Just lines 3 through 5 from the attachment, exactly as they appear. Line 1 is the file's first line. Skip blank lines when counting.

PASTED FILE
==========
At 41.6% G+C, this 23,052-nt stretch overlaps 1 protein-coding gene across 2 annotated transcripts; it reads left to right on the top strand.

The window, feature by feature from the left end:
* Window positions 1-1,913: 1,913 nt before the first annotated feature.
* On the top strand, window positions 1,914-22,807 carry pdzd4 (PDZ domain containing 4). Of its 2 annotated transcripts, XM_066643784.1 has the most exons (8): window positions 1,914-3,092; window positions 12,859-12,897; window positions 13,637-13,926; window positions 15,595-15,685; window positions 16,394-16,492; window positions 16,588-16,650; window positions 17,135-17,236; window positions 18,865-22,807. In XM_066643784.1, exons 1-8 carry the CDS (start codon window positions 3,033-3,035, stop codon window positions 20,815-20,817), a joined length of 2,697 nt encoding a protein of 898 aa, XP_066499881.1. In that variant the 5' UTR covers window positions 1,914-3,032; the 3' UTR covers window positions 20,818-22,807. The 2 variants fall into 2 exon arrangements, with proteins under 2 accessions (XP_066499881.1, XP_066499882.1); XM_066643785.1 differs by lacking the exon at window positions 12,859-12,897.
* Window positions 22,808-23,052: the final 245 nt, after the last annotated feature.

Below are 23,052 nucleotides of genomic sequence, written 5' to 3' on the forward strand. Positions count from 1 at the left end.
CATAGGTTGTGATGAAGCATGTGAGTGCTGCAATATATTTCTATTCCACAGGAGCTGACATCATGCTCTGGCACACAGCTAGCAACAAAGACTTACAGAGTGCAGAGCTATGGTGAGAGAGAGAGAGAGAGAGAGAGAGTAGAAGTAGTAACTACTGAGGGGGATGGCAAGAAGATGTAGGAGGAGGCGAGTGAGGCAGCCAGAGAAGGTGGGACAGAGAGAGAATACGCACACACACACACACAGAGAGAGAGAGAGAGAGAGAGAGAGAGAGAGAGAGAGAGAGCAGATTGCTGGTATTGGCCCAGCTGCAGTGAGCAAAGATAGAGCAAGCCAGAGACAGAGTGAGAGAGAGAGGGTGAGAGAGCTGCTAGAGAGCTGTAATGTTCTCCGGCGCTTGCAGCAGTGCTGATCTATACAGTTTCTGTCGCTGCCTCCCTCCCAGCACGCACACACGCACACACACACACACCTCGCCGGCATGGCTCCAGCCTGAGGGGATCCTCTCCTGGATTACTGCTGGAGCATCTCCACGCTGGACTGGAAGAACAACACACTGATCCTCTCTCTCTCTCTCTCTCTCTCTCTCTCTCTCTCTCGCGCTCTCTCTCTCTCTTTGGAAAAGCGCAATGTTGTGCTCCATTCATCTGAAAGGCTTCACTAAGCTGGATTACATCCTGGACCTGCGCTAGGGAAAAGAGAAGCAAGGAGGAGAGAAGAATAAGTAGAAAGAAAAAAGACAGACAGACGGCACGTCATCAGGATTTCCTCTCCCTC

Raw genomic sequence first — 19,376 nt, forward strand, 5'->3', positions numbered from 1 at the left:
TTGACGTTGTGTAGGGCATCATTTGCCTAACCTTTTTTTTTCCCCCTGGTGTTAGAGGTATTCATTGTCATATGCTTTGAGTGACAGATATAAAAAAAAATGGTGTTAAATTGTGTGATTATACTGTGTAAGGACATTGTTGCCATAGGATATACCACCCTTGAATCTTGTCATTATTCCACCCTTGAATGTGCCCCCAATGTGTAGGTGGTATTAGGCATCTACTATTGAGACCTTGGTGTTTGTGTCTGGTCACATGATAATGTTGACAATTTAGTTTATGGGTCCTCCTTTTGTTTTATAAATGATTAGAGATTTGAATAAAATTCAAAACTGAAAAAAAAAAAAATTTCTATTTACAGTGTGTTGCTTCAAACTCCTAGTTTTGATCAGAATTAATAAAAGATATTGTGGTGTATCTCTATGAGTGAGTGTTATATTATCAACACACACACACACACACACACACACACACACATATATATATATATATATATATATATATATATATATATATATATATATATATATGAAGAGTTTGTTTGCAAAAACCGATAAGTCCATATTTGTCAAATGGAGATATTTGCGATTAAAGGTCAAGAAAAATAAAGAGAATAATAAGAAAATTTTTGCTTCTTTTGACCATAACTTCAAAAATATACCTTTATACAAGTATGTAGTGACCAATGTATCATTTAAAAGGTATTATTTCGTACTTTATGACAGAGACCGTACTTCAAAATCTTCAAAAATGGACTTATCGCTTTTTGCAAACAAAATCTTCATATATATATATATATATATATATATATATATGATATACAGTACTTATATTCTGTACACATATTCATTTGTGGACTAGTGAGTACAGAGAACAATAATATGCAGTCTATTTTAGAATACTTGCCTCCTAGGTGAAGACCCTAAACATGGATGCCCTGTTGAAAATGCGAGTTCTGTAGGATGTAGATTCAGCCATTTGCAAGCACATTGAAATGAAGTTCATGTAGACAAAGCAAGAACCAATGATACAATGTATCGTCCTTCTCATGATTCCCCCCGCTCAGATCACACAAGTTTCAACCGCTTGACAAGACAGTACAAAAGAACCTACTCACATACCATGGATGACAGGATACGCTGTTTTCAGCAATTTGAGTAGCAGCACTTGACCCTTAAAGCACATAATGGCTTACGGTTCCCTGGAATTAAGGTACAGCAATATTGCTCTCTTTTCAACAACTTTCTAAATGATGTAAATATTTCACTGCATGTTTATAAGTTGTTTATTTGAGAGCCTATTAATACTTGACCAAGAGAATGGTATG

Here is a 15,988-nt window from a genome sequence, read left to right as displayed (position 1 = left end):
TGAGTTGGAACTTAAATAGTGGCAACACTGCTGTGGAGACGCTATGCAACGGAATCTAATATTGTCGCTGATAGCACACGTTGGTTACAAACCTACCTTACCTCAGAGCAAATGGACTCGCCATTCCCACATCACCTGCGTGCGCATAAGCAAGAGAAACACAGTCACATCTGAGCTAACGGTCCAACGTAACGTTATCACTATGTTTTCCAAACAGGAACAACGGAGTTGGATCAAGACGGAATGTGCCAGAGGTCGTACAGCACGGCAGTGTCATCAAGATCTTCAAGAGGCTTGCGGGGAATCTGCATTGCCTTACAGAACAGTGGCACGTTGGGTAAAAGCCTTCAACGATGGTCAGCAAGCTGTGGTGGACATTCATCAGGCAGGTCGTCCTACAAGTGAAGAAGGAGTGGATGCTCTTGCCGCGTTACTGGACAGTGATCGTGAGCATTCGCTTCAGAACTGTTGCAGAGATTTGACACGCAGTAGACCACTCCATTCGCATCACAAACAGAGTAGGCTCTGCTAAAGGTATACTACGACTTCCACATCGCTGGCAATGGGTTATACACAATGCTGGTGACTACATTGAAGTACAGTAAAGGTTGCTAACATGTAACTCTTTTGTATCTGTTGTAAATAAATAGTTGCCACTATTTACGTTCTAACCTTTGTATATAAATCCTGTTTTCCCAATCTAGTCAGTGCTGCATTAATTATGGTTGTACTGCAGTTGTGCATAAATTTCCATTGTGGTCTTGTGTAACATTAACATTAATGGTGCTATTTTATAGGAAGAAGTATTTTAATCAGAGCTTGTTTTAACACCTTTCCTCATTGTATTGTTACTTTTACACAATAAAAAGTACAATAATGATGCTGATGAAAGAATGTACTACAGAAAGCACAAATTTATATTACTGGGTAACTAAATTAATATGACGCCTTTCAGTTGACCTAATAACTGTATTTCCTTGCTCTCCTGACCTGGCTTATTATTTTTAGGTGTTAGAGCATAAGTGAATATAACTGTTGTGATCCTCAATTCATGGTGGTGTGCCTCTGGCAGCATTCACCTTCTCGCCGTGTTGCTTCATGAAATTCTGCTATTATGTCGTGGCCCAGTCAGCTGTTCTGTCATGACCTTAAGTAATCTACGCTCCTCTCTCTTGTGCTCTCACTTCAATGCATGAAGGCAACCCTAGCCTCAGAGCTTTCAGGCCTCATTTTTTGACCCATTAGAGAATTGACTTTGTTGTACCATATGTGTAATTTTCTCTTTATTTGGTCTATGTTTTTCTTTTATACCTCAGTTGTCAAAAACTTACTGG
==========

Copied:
* Window positions 1-1,913: 1,913 nt before the first annotated feature.
* On the top strand, window positions 1,914-22,807 carry pdzd4 (PDZ domain containing 4). Of its 2 annotated transcripts, XM_066643784.1 has the most exons (8): window positions 1,914-3,092; window positions 12,859-12,897; window positions 13,637-13,926; window positions 15,595-15,685; window positions 16,394-16,492; window positions 16,588-16,650; window positions 17,135-17,236; window positions 18,865-22,807. In XM_066643784.1, exons 1-8 carry the CDS (start codon window positions 3,033-3,035, stop codon window positions 20,815-20,817), a joined length of 2,697 nt encoding a protein of 898 aa, XP_066499881.1. In that variant the 5' UTR covers window positions 1,914-3,032; the 3' UTR covers window positions 20,818-22,807. The 2 variants fall into 2 exon arrangements, with proteins under 2 accessions (XP_066499881.1, XP_066499882.1); XM_066643785.1 differs by lacking the exon at window positions 12,859-12,897.
* Window positions 22,808-23,052: the final 245 nt, after the last annotated feature.